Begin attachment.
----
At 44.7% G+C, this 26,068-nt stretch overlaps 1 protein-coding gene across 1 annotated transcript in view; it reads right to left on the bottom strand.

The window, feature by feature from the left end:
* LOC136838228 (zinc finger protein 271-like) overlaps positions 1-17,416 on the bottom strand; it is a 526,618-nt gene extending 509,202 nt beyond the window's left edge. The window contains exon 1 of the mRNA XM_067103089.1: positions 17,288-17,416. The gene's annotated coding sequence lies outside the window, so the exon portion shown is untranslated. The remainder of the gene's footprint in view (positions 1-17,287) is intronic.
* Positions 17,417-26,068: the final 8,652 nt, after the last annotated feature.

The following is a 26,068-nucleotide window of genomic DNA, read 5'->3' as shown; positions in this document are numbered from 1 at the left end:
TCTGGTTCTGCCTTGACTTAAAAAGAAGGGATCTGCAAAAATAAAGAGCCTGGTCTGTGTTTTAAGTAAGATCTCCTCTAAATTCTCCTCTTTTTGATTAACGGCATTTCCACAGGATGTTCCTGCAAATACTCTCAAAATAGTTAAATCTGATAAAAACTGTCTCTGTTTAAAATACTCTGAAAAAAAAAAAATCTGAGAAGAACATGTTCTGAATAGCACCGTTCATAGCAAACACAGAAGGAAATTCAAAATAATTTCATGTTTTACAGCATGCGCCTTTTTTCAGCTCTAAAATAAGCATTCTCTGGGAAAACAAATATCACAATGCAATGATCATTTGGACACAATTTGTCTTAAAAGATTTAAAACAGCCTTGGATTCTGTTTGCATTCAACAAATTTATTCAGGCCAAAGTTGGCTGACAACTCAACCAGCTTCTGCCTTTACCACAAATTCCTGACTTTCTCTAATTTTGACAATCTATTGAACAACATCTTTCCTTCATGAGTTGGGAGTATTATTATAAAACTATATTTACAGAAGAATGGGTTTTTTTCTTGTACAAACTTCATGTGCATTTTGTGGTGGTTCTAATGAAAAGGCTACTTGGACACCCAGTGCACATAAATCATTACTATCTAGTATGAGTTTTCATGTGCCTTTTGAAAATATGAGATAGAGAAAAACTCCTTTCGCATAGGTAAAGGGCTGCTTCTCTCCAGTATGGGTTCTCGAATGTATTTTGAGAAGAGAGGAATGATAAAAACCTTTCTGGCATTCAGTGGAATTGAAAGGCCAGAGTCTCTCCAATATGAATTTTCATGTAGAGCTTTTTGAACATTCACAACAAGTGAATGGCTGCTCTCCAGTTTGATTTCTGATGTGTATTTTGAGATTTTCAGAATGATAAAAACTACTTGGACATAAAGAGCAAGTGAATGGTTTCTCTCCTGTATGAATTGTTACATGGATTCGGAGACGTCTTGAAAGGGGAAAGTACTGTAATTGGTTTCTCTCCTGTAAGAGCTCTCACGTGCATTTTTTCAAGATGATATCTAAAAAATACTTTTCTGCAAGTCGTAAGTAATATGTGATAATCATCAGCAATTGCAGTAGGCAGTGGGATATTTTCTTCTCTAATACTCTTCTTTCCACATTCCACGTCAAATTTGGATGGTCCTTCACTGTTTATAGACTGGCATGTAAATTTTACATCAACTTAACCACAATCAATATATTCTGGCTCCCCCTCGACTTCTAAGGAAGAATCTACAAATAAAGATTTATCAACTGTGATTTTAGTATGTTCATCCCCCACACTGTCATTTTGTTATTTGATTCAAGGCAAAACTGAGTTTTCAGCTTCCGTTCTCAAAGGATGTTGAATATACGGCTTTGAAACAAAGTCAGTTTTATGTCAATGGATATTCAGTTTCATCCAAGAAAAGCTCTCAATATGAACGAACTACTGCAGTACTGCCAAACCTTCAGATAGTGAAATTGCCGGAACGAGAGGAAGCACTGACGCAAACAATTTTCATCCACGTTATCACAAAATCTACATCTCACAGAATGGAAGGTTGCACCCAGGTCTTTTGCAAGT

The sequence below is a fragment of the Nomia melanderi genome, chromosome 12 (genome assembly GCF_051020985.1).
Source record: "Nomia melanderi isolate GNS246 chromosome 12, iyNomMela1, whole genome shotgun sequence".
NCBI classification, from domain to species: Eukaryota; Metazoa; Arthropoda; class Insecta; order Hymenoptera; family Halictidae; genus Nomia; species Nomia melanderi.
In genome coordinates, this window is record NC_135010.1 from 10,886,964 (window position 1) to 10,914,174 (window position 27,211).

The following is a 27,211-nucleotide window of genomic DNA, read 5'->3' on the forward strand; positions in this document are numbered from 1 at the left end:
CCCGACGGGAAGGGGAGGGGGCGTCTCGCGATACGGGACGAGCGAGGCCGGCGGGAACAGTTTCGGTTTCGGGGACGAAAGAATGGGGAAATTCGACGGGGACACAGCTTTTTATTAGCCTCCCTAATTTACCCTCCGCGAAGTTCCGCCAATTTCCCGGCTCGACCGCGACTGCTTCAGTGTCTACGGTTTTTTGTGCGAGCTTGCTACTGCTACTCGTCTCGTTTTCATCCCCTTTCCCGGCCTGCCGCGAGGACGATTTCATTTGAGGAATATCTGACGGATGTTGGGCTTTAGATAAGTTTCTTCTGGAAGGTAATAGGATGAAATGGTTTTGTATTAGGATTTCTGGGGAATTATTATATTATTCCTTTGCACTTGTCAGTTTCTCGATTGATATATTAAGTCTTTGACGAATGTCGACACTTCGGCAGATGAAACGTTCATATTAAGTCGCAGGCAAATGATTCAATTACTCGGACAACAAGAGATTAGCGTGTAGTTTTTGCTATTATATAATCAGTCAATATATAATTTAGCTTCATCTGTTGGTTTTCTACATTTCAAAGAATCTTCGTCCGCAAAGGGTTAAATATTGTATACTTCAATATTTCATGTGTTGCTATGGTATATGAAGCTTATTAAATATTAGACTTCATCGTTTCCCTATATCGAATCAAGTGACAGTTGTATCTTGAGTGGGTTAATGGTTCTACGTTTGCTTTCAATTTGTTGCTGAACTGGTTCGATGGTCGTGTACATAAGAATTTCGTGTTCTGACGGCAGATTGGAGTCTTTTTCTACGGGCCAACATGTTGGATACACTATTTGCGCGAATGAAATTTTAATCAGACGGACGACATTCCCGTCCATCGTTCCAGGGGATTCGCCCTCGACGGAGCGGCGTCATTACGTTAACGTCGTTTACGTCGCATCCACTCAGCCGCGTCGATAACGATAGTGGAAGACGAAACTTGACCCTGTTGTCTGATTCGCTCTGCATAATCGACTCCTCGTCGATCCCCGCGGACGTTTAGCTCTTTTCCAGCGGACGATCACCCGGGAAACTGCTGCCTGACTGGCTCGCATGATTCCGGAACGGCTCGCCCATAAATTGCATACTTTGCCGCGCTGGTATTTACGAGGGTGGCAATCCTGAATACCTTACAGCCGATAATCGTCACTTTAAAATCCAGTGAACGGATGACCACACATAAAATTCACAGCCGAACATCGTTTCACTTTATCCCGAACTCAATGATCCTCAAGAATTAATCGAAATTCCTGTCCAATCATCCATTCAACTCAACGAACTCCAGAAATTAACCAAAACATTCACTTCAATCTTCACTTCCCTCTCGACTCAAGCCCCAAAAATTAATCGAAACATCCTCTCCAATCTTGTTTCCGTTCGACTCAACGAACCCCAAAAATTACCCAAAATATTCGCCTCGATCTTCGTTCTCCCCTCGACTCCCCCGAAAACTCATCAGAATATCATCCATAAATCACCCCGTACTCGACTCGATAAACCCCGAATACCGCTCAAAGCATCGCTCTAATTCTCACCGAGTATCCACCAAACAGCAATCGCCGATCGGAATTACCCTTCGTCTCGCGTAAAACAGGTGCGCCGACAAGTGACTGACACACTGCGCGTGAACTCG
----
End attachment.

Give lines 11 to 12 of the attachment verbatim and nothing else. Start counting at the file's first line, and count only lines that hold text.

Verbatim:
The following is a 27,211-nucleotide window of genomic DNA, read 5'->3' on the forward strand; positions in this document are numbered from 1 at the left end:
CCCGACGGGAAGGGGAGGGGGCGTCTCGCGATACGGGACGAGCGAGGCCGGCGGGAACAGTTTCGGTTTCGGGGACGAAAGAATGGGGAAATTCGACGGGGACACAGCTTTTTATTAGCCTCCCTAATTTACCCTCCGCGAAGTTCCGCCAATTTCCCGGCTCGACCGCGACTGCTTCAGTGTCTACGGTTTTTTGTGCGAGCTTGCTACTGCTACTCGTCTCGTTTTCATCCCCTTTCCCGGCCTGCCGCGAGGACGATTTCATTTGAGGAATATCTGACGGATGTTGGGCTTTAGATAAGTTTCTTCTGGAAGGTAATAGGATGAAATGGTTTTGTATTAGGATTTCTGGGGAATTATTATATTATTCCTTTGCACTTGTCAGTTTCTCGATTGATATATTAAGTCTTTGACGAATGTCGACACTTCGGCAGATGAAACGTTCATATTAAGTCGCAGGCAAATGATTCAATTACTCGGACAACAAGAGATTAGCGTGTAGTTTTTGCTATTATATAATCAGTCAATATATAATTTAGCTTCATCTGTTGGTTTTCTACATTTCAAAGAATCTTCGTCCGCAAAGGGTTAAATATTGTATACTTCAATATTTCATGTGTTGCTATGGTATATGAAGCTTATTAAATATTAGACTTCATCGTTTCCCTATATCGAATCAAGTGACAGTTGTATCTTGAGTGGGTTAATGGTTCTACGTTTGCTTTCAATTTGTTGCTGAACTGGTTCGATGGTCGTGTACATAAGAATTTCGTGTTCTGACGGCAGATTGGAGTCTTTTTCTACGGGCCAACATGTTGGATACACTATTTGCGCGAATGAAATTTTAATCAGACGGACGACATTCCCGTCCATCGTTCCAGGGGATTCGCCCTCGACGGAGCGGCGTCATTACGTTAACGTCGTTTACGTCGCATCCACTCAGCCGCGTCGATAACGATAGTGGAAGACGAAACTTGACCCTGTTGTCTGATTCGCTCTGCATAATCGACTCCTCGTCGATCCCCGCGGACGTTTAGCTCTTTTCCAGCGGACGATCACCCGGGAAACTGCTGCCTGACTGGCTCGCATGATTCCGGAACGGCTCGCCCATAAATTGCATACTTTGCCGCGCTGGTATTTACGAGGGTGGCAATCCTGAATACCTTACAGCCGATAATCGTCACTTTAAAATCCAGTGAACGGATGACCACACATAAAATTCACAGCCGAACATCGTTTCACTTTATCCCGAACTCAATGATCCTCAAGAATTAATCGAAATTCCTGTCCAATCATCCATTCAACTCAACGAACTCCAGAAATTAACCAAAACATTCACTTCAATCTTCACTTCCCTCTCGACTCAAGCCCCAAAAATTAATCGAAACATCCTCTCCAATCTTGTTTCCGTTCGACTCAACGAACCCCAAAAATTACCCAAAATATTCGCCTCGATCTTCGTTCTCCCCTCGACTCCCCCGAAAACTCATCAGAATATCATCCATAAATCACCCCGTACTCGACTCGATAAACCCCGAATACCGCTCAAAGCATCGCTCTAATTCTCACCGAGTATCCACCAAACAGCAATCGCCGATCGGAATTACCCTTCGTCTCGCGTAAAACAGGTGCGCCGACAAGTGACTGACACACTGCGCGTGAACTCG